Currently reading : Vanderbeek by Delépine
Article by SB contributor and globe-trotting friend Clément Delépine
From The Box gallery in Los Angeles to the Whitney Museum in New York, which both hosted exhibitions related to the work of filmmaker Stan Vanderbeek (1927-1984), it seems that the Spring 2009 aspired to question the birth of experimental video.
Made up with series of drawings and collages, Vanderbeek’s films took him into a much-heralded new creative dimension, and legitimately became a source of inspiration for directors like Terry Gilliam. Practically entirely handmade (which is fairly impressive for those who like me are the clumsiness incarnate) truly mesmerizing and a bit melancolic, Vanderbeek’s visionary works challenged the very idea of filmmaking and production. His countless collaborations (notably with the artist Claes Oldenburg or the choreographer Merce Cunningham) command respect. Touched by grace, he initiated a turning point in the history of visual arts as he was also among the firsts to team up with engineers in order to produce computer-generated images.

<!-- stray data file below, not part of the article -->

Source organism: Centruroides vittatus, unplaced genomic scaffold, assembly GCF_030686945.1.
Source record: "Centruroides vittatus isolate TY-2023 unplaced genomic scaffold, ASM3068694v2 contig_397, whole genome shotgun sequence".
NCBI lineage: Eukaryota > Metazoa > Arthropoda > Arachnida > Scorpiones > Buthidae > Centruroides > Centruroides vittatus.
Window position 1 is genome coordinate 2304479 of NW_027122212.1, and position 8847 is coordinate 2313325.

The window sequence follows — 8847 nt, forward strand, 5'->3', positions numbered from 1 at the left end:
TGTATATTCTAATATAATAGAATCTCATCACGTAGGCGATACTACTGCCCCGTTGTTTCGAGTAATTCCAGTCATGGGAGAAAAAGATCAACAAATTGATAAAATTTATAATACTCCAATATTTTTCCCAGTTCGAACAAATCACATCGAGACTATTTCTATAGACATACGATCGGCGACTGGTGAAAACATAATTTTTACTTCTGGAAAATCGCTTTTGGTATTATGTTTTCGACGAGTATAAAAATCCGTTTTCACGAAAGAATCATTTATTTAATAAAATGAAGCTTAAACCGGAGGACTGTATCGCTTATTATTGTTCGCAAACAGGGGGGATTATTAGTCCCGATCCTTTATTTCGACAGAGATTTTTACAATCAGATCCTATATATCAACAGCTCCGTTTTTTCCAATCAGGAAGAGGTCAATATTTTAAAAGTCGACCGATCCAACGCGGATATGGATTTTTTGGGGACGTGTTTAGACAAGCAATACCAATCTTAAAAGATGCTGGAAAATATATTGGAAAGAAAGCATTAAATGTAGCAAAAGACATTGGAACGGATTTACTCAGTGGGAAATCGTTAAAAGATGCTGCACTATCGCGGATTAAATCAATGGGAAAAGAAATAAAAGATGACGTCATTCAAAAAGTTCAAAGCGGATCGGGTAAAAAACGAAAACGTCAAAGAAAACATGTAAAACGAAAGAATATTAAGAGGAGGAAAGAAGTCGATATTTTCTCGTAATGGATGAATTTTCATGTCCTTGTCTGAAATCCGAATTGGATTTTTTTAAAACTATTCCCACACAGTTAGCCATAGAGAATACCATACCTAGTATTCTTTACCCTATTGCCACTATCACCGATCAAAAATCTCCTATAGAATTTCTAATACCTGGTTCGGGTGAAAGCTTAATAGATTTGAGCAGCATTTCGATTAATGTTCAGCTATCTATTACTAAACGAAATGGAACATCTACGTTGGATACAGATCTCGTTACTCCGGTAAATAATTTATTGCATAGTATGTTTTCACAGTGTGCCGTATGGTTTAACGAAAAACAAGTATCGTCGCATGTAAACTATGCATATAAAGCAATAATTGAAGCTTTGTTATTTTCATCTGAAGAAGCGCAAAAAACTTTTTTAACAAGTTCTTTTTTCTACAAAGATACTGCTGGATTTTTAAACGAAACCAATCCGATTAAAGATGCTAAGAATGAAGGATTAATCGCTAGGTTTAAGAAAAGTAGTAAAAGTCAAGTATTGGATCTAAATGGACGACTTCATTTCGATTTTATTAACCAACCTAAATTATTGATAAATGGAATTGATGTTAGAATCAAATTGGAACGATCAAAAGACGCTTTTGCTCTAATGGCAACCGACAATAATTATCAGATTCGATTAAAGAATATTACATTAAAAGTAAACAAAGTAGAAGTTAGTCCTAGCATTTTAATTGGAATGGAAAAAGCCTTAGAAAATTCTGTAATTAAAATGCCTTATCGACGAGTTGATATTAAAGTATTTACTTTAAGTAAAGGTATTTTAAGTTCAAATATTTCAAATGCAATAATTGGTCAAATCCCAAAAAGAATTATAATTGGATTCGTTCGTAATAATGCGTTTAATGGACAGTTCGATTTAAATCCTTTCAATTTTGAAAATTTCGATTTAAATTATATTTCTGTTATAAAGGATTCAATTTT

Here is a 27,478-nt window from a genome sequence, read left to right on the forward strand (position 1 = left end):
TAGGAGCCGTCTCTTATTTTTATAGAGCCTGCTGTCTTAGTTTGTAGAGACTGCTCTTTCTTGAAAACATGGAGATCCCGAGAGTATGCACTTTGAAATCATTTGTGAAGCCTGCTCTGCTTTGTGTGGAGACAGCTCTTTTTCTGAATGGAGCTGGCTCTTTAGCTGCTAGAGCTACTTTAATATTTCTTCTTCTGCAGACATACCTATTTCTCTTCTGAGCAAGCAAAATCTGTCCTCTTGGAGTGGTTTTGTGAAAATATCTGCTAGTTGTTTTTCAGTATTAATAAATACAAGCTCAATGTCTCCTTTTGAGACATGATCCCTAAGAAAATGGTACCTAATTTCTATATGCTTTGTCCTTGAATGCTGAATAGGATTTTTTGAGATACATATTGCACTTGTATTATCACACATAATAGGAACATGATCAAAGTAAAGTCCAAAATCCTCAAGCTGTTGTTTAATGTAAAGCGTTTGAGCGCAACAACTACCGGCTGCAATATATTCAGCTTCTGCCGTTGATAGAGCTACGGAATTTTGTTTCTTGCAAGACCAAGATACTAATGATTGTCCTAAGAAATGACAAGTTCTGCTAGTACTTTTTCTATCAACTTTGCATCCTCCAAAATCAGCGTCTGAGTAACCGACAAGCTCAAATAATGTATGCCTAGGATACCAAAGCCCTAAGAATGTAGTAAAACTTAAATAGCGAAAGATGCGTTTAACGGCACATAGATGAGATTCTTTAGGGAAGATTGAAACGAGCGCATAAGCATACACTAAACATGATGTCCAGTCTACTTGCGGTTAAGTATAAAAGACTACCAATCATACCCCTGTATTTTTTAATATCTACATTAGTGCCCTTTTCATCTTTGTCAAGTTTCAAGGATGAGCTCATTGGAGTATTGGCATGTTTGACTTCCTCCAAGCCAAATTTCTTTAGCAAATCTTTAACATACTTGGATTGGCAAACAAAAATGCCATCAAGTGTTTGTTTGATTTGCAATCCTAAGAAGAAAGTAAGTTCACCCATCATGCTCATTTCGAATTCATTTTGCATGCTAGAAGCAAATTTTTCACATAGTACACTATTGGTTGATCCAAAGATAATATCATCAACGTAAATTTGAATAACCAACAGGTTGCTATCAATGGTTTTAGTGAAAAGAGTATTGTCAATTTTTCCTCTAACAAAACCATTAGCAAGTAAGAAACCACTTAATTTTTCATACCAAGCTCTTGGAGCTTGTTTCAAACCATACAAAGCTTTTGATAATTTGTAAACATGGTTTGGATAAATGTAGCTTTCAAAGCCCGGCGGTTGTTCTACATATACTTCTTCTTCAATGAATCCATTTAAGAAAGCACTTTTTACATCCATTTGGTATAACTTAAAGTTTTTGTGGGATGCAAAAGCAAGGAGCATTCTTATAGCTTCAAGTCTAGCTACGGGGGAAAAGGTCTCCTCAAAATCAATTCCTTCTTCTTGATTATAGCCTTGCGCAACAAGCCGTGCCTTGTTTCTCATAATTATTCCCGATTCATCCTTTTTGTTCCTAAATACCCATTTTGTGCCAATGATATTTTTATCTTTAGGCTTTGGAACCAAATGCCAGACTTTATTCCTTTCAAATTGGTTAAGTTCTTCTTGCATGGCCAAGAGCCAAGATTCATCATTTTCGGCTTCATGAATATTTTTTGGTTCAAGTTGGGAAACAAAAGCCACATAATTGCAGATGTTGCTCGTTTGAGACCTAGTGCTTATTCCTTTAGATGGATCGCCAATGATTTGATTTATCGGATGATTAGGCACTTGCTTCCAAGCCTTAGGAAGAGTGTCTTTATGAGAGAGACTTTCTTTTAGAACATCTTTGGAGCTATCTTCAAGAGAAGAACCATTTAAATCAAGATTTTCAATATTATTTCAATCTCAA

As an artist, Vanderbeek was persuaded that his function was to invent a universal language as “It is imperative that we quickly find some way for the entire level of world human understanding to rise to a new human scale. The scale is the world”.